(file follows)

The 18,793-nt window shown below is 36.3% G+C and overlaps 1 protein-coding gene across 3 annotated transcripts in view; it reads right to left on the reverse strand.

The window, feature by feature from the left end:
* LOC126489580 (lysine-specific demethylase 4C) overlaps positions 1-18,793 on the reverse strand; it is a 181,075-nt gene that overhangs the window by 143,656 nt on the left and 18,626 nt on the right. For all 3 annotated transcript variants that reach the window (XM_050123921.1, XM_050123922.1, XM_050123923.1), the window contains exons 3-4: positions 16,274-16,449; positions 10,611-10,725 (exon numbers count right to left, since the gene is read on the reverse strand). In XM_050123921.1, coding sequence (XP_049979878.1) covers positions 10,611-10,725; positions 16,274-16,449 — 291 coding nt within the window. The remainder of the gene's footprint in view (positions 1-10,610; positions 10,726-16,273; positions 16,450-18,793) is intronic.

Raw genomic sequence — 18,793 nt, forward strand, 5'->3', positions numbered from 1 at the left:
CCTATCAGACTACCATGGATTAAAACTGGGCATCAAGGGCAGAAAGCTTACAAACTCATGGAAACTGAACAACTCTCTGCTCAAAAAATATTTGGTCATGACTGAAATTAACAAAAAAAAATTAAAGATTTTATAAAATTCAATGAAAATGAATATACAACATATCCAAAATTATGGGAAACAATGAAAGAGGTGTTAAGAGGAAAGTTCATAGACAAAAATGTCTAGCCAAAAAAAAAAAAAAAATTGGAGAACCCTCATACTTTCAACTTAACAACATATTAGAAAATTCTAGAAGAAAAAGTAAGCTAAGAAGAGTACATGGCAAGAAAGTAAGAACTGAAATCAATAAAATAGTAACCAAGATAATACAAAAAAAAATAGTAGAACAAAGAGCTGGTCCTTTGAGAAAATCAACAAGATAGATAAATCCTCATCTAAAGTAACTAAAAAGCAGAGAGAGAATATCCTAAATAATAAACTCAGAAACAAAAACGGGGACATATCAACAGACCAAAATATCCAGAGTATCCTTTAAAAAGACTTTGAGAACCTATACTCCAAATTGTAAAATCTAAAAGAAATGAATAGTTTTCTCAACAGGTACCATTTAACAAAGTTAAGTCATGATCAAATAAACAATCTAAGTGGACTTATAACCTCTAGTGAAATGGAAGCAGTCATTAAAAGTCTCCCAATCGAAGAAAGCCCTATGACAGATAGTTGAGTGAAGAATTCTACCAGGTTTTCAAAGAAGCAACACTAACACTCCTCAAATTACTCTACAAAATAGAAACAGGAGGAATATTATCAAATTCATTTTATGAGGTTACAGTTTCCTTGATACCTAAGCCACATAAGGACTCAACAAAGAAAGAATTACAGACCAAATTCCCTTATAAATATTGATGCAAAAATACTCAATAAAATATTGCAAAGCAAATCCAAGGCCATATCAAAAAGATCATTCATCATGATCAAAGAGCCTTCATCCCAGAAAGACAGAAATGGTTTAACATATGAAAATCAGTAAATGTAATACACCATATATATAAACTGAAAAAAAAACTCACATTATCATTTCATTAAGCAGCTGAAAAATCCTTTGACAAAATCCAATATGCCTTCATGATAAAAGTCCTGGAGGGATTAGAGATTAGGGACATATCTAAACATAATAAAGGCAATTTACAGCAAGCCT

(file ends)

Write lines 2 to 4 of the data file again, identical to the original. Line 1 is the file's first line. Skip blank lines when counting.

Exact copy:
The window, feature by feature from the left end:
* LOC126489580 (lysine-specific demethylase 4C) overlaps positions 1-18,793 on the reverse strand; it is a 181,075-nt gene that overhangs the window by 143,656 nt on the left and 18,626 nt on the right. For all 3 annotated transcript variants that reach the window (XM_050123921.1, XM_050123922.1, XM_050123923.1), the window contains exons 3-4: positions 16,274-16,449; positions 10,611-10,725 (exon numbers count right to left, since the gene is read on the reverse strand). In XM_050123921.1, coding sequence (XP_049979878.1) covers positions 10,611-10,725; positions 16,274-16,449 — 291 coding nt within the window. The remainder of the gene's footprint in view (positions 1-10,610; positions 10,726-16,273; positions 16,450-18,793) is intronic.

Raw genomic sequence — 18,793 nt, forward strand, 5'->3', positions numbered from 1 at the left: